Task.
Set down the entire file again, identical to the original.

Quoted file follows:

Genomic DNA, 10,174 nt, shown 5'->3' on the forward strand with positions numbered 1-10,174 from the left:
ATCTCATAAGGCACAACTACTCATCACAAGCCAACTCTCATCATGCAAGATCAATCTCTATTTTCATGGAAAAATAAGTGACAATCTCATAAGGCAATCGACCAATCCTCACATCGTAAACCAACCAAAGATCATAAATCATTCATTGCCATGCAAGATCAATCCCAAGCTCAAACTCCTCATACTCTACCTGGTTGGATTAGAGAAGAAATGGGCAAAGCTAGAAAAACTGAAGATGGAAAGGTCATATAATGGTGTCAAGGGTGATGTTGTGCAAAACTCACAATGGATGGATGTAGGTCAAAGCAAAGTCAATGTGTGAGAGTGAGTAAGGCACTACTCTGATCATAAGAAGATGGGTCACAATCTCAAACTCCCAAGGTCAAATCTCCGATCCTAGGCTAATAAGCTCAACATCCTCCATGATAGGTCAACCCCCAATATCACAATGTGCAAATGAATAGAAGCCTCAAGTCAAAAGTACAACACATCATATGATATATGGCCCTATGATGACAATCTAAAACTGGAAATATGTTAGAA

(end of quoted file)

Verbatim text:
Genomic DNA, 10,174 nt, shown 5'->3' on the forward strand with positions numbered 1-10,174 from the left:
ATCTCATAAGGCACAACTACTCATCACAAGCCAACTCTCATCATGCAAGATCAATCTCTATTTTCATGGAAAAATAAGTGACAATCTCATAAGGCAATCGACCAATCCTCACATCGTAAACCAACCAAAGATCATAAATCATTCATTGCCATGCAAGATCAATCCCAAGCTCAAACTCCTCATACTCTACCTGGTTGGATTAGAGAAGAAATGGGCAAAGCTAGAAAAACTGAAGATGGAAAGGTCATATAATGGTGTCAAGGGTGATGTTGTGCAAAACTCACAATGGATGGATGTAGGTCAAAGCAAAGTCAATGTGTGAGAGTGAGTAAGGCACTACTCTGATCATAAGAAGATGGGTCACAATCTCAAACTCCCAAGGTCAAATCTCCGATCCTAGGCTAATAAGCTCAACATCCTCCATGATAGGTCAACCCCCAATATCACAATGTGCAAATGAATAGAAGCCTCAAGTCAAAAGTACAACACATCATATGATATATGGCCCTATGATGACAATCTAAAACTGGAAATATGTTAGAA